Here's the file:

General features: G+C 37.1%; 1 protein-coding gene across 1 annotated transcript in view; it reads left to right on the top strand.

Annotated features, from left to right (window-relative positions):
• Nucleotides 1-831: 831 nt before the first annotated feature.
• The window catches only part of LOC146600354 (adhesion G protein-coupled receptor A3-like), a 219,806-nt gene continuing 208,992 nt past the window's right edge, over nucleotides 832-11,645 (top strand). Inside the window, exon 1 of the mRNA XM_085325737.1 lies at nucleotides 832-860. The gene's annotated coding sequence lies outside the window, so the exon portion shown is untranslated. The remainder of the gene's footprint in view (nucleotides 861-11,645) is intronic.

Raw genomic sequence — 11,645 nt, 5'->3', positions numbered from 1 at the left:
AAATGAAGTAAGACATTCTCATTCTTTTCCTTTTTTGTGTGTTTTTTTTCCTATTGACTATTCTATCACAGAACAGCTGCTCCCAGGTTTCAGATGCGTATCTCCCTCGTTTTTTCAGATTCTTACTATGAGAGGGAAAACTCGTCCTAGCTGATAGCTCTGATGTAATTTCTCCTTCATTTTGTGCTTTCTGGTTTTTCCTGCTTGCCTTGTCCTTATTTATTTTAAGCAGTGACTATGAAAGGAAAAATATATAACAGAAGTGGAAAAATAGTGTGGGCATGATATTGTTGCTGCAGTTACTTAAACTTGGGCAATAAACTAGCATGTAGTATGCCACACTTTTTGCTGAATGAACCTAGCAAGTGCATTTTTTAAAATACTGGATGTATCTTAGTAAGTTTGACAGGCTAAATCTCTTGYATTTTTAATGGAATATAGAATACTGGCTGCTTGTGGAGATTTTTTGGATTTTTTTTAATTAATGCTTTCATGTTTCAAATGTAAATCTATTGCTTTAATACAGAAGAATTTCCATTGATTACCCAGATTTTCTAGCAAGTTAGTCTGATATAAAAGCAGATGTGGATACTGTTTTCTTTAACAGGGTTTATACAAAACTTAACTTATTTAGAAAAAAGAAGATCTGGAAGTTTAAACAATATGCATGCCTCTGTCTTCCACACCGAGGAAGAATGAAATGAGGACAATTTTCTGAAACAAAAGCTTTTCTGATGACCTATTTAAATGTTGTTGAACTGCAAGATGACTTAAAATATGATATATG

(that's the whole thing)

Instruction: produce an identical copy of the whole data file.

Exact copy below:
General features: G+C 37.1%; 1 protein-coding gene across 1 annotated transcript in view; it reads left to right on the top strand.

Annotated features, from left to right (window-relative positions):
• Nucleotides 1-831: 831 nt before the first annotated feature.
• The window catches only part of LOC146600354 (adhesion G protein-coupled receptor A3-like), a 219,806-nt gene continuing 208,992 nt past the window's right edge, over nucleotides 832-11,645 (top strand). Inside the window, exon 1 of the mRNA XM_085325737.1 lies at nucleotides 832-860. The gene's annotated coding sequence lies outside the window, so the exon portion shown is untranslated. The remainder of the gene's footprint in view (nucleotides 861-11,645) is intronic.

Raw genomic sequence — 11,645 nt, 5'->3', positions numbered from 1 at the left:
AAATGAAGTAAGACATTCTCATTCTTTTCCTTTTTTGTGTGTTTTTTTTCCTATTGACTATTCTATCACAGAACAGCTGCTCCCAGGTTTCAGATGCGTATCTCCCTCGTTTTTTCAGATTCTTACTATGAGAGGGAAAACTCGTCCTAGCTGATAGCTCTGATGTAATTTCTCCTTCATTTTGTGCTTTCTGGTTTTTCCTGCTTGCCTTGTCCTTATTTATTTTAAGCAGTGACTATGAAAGGAAAAATATATAACAGAAGTGGAAAAATAGTGTGGGCATGATATTGTTGCTGCAGTTACTTAAACTTGGGCAATAAACTAGCATGTAGTATGCCACACTTTTTGCTGAATGAACCTAGCAAGTGCATTTTTTAAAATACTGGATGTATCTTAGTAAGTTTGACAGGCTAAATCTCTTGYATTTTTAATGGAATATAGAATACTGGCTGCTTGTGGAGATTTTTTGGATTTTTTTTAATTAATGCTTTCATGTTTCAAATGTAAATCTATTGCTTTAATACAGAAGAATTTCCATTGATTACCCAGATTTTCTAGCAAGTTAGTCTGATATAAAAGCAGATGTGGATACTGTTTTCTTTAACAGGGTTTATACAAAACTTAACTTATTTAGAAAAAAGAAGATCTGGAAGTTTAAACAATATGCATGCCTCTGTCTTCCACACCGAGGAAGAATGAAATGAGGACAATTTTCTGAAACAAAAGCTTTTCTGATGACCTATTTAAATGTTGTTGAACTGCAAGATGACTTAAAATATGATATATG